The End of ‘Hide and Seek’: Russian Iskanders Permanently in Kaliningrad

The End of ‘Hide and Seek’: Russian Iskanders Permanently in Kaliningrad
AP Photo/Alexander Zemlianichenko, file
X
Story Stream
recent articles

On January 31, Colonel Anatoliy Gorodetskiy, commander of the 152nd Missile Brigade based in Chernyakhovsk (Kaliningrad Oblast), claimed that the infrastructure necessary to host the Iskander-M mobile ballistic missile system (NATO classification SS-26 Stone), with a striking range of 500 kilometres, has been fully prepared to host this type of weaponry on a permanent basis (Polit.ru, January 31). Armed with cruise missiles (Type 9M729), the striking range of this system increases exponentially. Subsequently, on February 5, the head of the State Duma Defence Committee, Vladimir Shamanov, corroborated that Iskander-M complexes had been deployed on the territory of Kaliningrad and will remain there permanently. The top-rank official justified the deployment by citing “the constantly expanding military infrastructure of foreign states near Russian national borders.” He also noted that “this [foreign] infrastructure will become the first target for Russia” in the event that hostilities break out (Vesti.ru, February 5).

The combination of the Iskander-M complexes (meant to fully replace somewhat dated OTR-21 Tochka/Tochka-U systems), the S400 Triumf (SA-21 Growler) anti-aircraft weapon system, as well as the K-300P Bastion-P (SS-C-5 Stooge) and the 3K60 Bal (SSC-6 Sennight) coastal mobile missile complexes, are now forming the first (“outer”) level of the oblast’s Anti-Access/Area-Denial (A2/AD) capabilities (Journal of Slavic Military Studies). The presence of the Pantsir (NATO classification: SA-22 Greyhound) mobile short- to medium-range surface-to-air missile and anti-aircraft artillery weapon systems implies the existence of a double-layered A2/AD “bubble” in the oblast (See EDM, January 30).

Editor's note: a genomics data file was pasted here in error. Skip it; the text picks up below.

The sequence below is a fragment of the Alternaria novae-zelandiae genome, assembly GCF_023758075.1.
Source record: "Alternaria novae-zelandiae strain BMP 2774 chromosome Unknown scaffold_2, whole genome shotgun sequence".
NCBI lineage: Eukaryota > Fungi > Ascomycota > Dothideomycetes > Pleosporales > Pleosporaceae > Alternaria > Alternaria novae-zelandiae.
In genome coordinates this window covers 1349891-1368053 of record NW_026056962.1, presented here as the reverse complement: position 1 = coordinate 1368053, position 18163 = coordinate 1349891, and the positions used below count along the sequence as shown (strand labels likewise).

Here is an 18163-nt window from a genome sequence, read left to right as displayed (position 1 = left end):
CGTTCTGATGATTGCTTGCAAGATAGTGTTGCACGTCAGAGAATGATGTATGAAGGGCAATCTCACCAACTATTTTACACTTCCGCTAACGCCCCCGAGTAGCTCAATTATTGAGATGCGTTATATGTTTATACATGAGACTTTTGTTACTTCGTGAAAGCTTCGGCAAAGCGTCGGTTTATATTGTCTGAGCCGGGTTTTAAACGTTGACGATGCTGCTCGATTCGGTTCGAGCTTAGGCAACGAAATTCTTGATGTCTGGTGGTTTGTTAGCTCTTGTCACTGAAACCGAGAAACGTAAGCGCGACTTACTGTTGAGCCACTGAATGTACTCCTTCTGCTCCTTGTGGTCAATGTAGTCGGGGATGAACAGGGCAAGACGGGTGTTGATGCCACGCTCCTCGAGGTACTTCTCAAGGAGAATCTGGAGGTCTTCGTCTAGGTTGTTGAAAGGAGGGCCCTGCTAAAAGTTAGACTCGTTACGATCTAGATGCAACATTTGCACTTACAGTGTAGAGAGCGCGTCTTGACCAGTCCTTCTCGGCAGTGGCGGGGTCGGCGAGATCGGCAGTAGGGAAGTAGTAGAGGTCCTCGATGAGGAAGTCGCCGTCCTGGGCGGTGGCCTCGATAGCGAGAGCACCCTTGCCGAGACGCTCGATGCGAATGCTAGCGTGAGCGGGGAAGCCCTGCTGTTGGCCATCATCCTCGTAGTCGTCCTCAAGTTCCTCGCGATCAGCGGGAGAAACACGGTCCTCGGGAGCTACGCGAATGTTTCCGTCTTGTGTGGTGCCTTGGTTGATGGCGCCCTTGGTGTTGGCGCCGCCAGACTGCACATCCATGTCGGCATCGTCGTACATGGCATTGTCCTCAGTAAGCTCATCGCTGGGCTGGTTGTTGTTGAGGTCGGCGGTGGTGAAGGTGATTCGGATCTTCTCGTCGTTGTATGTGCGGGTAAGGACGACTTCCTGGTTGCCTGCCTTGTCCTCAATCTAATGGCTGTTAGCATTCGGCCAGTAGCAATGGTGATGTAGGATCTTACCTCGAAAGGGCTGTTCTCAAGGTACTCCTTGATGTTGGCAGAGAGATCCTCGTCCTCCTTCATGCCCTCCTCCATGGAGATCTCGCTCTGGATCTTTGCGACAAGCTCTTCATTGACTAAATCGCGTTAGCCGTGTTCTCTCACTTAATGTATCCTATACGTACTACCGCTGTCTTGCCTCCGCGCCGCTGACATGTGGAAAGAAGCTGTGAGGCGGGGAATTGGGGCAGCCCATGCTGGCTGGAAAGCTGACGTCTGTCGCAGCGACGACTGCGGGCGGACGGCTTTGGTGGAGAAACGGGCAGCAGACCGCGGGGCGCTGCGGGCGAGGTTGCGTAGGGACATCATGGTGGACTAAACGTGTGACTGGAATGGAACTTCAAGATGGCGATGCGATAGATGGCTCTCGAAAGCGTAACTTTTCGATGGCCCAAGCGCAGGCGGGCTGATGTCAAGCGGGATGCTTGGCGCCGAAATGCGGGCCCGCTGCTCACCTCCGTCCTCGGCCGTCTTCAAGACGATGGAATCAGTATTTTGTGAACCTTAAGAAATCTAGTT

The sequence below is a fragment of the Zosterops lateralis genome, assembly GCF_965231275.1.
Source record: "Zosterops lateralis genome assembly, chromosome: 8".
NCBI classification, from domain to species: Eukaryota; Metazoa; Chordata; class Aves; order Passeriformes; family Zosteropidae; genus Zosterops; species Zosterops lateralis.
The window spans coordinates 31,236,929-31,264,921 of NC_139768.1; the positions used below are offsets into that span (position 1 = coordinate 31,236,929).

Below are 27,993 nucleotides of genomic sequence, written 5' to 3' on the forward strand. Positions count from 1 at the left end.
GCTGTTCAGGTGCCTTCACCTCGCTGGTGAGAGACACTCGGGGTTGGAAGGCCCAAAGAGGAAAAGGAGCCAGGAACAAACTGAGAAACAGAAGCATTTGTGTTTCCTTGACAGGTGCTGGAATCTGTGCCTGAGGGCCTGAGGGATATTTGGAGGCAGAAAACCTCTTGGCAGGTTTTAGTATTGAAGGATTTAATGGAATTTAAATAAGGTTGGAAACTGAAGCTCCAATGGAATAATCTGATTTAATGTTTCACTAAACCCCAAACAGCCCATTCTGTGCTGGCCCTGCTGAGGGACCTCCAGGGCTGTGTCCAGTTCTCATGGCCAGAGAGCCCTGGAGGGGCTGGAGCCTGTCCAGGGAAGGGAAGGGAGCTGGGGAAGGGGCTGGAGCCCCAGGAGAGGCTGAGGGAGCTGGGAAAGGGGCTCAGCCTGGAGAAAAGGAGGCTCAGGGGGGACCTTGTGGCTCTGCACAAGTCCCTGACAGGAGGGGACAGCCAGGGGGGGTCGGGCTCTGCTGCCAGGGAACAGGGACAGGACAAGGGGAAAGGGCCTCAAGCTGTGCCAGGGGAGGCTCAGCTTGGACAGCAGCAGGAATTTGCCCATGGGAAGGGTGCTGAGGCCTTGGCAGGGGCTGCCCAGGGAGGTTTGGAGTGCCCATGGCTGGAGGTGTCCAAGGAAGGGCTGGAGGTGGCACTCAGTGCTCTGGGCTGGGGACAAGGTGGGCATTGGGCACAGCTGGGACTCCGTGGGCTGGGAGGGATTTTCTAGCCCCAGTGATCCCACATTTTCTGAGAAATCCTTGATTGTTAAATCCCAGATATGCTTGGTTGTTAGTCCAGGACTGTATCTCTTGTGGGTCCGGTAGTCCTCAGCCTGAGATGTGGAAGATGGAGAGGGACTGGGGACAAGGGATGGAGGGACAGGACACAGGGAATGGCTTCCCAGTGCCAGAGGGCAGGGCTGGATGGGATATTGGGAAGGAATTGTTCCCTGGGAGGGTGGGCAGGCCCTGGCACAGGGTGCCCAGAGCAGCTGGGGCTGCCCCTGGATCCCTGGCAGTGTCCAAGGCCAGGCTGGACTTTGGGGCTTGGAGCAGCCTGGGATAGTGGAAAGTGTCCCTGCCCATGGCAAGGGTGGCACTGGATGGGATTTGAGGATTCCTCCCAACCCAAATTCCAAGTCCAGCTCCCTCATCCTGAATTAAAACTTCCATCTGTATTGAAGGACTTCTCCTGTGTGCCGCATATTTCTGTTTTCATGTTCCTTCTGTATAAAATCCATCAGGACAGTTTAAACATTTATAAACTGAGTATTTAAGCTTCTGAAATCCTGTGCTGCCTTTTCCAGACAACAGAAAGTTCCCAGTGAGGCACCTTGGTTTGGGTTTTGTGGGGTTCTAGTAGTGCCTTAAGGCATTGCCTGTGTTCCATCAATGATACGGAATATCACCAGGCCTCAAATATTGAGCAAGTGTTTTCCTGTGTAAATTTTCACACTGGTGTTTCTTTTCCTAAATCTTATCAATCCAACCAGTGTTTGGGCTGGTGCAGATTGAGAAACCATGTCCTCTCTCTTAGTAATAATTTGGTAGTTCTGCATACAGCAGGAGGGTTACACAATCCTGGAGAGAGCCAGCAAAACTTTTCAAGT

Commenting on this news, Dmitry Peskov, press secretary for the Russian president, stated that “the deployment of Iskanders on the territory of Kaliningrad Oblast is a sovereign right of the Russian Federation, and thus should not preoccupy other parties” (Newsru.com, February 6, 2018). At the same time, Peskov refrained from any comments on the fact of the deployment. In his commentary, Aleksey Leonkov, a military expert at the Arsenal Otechestvamagazine, related the deployment of Iskander-M complexes in Kaliningrad with the “difficult political milieu in the region.” Namely, he underscored the geopolitical location of Kaliningrad as an ideal place to establish a “military stronghold.” An expert noted that “the constant rotation of troops” on Russia’s Western flank and “the possibility of Russia’s so-called partners to clandestinely transport to Poland the Tomahawks, with a striking range of 2,500 kilometers, which might become an unwanted surprise” fully justifies Russia’s move (Bfm.ru, December 3, 2017). The editor-in-chief of the same magazine, Colonel Viktor Murakhovsky, characterized the fact of the deployment of these complexes as a “serious argument for NATO to start talks with Russia about military de-escalation in Europe” (Expert.ru, February 17).